8. There have always been and will always be two segments of the population at any given time: those trying to be near more people, and those trying to get away from people. And the same person could fall into both categories at different times in his life. To be near more people, there is everything that comes with people: opportunities to make money, party, learn, meet women, etc. But there is also everything bad about people when you find more of them: crime, disease, hate, congestion, poverty, oppression, etc. My point was that technology will bring us closer. For example, Internet dating. No need to cruise the bars if you can go to meetme.com and find all the prospects you could ever want. A perfect example is this HAIF board. If I really wanted to see people face-to-face, would I spend hours typing away to complete strangers who I will hopefully never see face-to-face? 100 acres for just me and my family? Hell yes, thank you. Y'all can come visit, but only for a couple hours before I escort you to the property line. Human populations will always have urban centers and always have some sprawl. Some people want to get as far the heck away from others as they possibly can. Others want to be near as many others as possible. The loners lament the shrinking forest. The socialities lament the death of great, vibrant (mythical) cities like Paris and Rome. The human race can't exist without both elements. This duality is inherently necessary in a checks-and-balances kind of way. If we get out of whack too far in one direction, that's when the other side pulls hard in the other direction. It's like liberals and conservatives. We need both of those lunatics.
  9. If it's a vision of the future involving NY, DC, LA, and SF all being blown up by nukes, and people working from home in remote areas and driving electric golf carts around, then you can bet it came from my own twisted head. Can you imagine reading anything that bizarre in a reputable publication? Seriously, everyone was stunned when the horse was replaced by the steam locomotive. And when the steam locomotive was replaced by the electric streetcar. And when the electric streetcar was replaced by the gasoline automobile. Something will eventually come next that stun everyone. It may be 50 years or 100 years away. Or maybe just 10 years away. But it's coming. It may involve helicopters, space ships, jet packs, or teleporters. It's anyone's guess what is next. Folks have been predicting airborne cars for 75 years. And we all saw the Jetsons cartoons years ago. Who knows. I'm sure I'll be old crusty whenever the new technology comes out.
  10. My New Year's Resolution is to quit HAIF and all other online discussion boards...at least for 10 or 11 months. TheNiche is correct - this stuff is way too addictive. I must get back out into the real world and deal with the human race.
  11. The airport suggestion from DJ Vance was the best I saw in the last 10 posts. I just tallied all the references to food in all posts made in the last 90 days and I have found that 92.2% of them occur between the hours of 4pm and 5pm. You guys really need to grab a power bar or something.
  12. The question was about the FUTURE of the suburbs. We seem to be describing a continuation of current trends. Our "urban landscapes" are going to change radically in the next 50 years. The Internet revolution, which has only been happening since 1996 (less than a generation) is so profound that it will take generations to play out. And the nuclear proliferation that started in 1945 is still yet to play out. In summary, cities are going to die like wounds lacerated with needles, draining their pus into the surrounding soil all across the country. Here's how... Most people will be telecommuting, so we won't need rings of expressways, 2-car families, hour-long commutes every morning, or the sprawling cities that have arisen from these things. The world will revert to something that more resembles pre-Industrial societies, like Europe in the 1700's, when agriculture was king. The country will be divided into sprawling lots of lush green land with small towns every so many miles. When a young man decides to settle down and raise a family, he'll buy 5 acres in Montana, near an airport, and his boss in Georgia will watch over him on the computer video camera, and talk on the computer microphone. And if he wants to go from Montana to Georgia to see him in person, he buys a $30 ticket on a supersonic jet and gets there in an hour - just like you would in a taxi cab ride across a city in 2006. And if he wants a quart of milk for dinner - he hops in his electric golf cart and drives to his nearest town center. Or maybe he'll don a jet pack or hop in a mini helicopter and travel those 4 miles in the air. There will always be large-scale wars as long as there are human beings. Hitler proved that WWI was NOT the "war to end all wars". In fact, the first cities to disappear will be New York and Washington, DC, because some jihadist nut is going to detonate a nuke out of a suitcase in those friendly places. When a million people die instantly from the blast, the rest will buy one-way tickets to Montana. And then some far east dictator crazed from a brain tumor will nuke San Francisco and Los Angeles with the touch of a button. Even if the U.S. retaliates and turns South Korea into a giant parking lot that glows at night, the survivors in places like Orange County are going to pack up and head for Utah. Will there be any big cities left? Not quite as many. At least not until we come up with a Star Wars missile defense system to protect our cities. Or maybe cities will grow in places like deep in the Rocky Mountains where it's harder for a warhead to kill so many people. So if you want to get a jump start on the future, go to Montana or Colorado and buy up all the rural land you can. You can even give yourself the title of "Baron". And buy stock in companies that make electric golf carts and snowmobiles.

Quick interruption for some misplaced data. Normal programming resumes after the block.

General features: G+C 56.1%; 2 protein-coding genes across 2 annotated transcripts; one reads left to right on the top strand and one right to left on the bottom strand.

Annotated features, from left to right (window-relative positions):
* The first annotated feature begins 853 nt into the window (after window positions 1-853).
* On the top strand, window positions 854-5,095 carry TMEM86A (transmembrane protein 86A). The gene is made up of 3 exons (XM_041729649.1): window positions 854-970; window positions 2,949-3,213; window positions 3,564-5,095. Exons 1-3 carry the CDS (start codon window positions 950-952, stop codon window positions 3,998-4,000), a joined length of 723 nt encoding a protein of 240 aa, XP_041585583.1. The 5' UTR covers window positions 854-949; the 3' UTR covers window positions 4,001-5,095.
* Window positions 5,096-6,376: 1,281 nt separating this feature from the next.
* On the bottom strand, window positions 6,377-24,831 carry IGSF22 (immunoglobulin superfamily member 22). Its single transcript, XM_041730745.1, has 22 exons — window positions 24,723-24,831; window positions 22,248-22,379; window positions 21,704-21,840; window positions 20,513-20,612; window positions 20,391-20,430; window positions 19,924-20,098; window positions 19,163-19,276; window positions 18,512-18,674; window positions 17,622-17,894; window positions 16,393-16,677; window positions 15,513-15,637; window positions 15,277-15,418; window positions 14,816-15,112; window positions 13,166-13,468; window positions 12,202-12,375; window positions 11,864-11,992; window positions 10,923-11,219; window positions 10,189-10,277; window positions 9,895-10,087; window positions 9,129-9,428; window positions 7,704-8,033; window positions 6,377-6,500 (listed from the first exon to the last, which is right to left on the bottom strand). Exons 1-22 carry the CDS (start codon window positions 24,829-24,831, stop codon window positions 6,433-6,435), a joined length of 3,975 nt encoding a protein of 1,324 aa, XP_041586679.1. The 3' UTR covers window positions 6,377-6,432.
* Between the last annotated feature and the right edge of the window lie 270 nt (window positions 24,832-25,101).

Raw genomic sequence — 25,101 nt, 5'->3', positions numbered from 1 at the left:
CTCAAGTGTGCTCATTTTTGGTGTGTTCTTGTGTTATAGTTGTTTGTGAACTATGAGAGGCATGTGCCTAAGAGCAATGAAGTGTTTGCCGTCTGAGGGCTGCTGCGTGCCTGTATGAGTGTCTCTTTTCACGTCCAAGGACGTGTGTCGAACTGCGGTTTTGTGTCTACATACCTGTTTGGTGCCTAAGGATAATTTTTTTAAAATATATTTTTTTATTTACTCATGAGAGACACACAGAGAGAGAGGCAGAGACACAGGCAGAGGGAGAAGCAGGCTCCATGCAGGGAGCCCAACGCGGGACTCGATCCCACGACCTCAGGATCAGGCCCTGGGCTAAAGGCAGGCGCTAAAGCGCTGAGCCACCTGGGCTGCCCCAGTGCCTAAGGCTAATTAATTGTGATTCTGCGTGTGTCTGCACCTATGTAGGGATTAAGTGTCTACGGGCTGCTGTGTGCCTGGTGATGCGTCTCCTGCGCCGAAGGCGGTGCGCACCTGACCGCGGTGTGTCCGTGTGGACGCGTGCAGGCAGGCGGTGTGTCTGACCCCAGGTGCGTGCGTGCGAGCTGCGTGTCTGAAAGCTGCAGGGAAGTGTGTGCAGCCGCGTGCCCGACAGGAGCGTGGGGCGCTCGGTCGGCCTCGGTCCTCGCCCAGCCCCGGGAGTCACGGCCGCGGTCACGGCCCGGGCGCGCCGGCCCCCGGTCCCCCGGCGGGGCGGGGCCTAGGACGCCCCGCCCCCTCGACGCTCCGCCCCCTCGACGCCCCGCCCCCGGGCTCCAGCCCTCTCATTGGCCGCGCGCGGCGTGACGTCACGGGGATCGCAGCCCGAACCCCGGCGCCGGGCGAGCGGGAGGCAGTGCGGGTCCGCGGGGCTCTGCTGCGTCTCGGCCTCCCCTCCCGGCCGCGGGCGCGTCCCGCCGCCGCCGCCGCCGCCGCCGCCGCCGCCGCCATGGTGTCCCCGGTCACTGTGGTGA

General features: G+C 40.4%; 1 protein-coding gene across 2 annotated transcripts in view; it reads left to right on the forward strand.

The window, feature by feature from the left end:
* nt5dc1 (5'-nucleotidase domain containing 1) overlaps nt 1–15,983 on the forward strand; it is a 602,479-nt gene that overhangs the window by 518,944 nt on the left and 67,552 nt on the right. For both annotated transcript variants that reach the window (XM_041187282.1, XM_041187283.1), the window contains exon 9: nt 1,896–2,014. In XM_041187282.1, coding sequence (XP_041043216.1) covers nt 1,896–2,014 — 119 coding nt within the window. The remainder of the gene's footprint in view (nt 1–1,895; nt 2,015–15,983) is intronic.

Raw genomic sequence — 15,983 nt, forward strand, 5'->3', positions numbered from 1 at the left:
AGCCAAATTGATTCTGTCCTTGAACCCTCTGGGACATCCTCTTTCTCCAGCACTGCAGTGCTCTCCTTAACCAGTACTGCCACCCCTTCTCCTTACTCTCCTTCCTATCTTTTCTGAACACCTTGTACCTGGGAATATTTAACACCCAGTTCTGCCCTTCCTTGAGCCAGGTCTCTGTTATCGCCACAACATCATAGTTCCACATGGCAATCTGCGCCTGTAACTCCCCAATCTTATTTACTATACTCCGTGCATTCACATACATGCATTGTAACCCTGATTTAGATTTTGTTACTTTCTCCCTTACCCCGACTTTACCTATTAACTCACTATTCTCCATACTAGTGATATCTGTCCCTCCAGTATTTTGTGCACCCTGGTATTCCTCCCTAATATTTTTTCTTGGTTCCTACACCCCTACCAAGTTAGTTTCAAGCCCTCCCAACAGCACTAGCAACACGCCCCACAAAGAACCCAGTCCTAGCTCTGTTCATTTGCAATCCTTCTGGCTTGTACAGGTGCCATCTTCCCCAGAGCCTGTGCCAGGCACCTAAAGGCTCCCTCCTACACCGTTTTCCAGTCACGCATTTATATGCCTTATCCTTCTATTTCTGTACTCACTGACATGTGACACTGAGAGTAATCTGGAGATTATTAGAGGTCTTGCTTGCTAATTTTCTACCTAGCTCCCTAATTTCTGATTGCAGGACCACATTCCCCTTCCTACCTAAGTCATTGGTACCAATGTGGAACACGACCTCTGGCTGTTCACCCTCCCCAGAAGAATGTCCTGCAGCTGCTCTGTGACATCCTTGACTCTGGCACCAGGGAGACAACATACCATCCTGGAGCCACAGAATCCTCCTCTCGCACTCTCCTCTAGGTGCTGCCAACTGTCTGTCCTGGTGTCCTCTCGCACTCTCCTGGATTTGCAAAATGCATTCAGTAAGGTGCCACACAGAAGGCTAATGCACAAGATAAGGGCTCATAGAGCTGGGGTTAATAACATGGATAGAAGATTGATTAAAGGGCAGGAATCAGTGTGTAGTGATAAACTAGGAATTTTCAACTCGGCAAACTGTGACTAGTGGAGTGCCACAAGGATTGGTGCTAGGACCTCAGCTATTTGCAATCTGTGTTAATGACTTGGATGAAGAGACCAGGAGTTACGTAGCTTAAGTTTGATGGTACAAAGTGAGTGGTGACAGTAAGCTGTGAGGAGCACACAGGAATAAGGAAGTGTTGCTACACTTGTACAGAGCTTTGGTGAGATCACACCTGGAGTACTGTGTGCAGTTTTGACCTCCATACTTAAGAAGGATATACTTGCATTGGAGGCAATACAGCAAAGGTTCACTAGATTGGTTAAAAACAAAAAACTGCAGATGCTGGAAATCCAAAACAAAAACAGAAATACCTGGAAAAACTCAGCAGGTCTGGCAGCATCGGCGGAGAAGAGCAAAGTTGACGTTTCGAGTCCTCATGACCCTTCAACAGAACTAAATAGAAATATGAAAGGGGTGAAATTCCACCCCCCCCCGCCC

13. Amen to that. Mass transit was good in the 19th century. Today it's good for air travel.
  14. I just found this thread. This has to have some of the best comedy writing I've seen on HAIF in a while. And I didn't realize TheNiche was a libertarian. He may start earning the nickname "Lyndon LaNiche" on this board!
  15. Yeah, a murder in the apartments on Sawdust won't get people in The Woodlands talking. You could have 100 murders there every night and no one in The Woodlands would blink. Now the man found dead in his car in front of the Blockbuster Video deep inside The Woodlands a couple months ago...now that got people talking.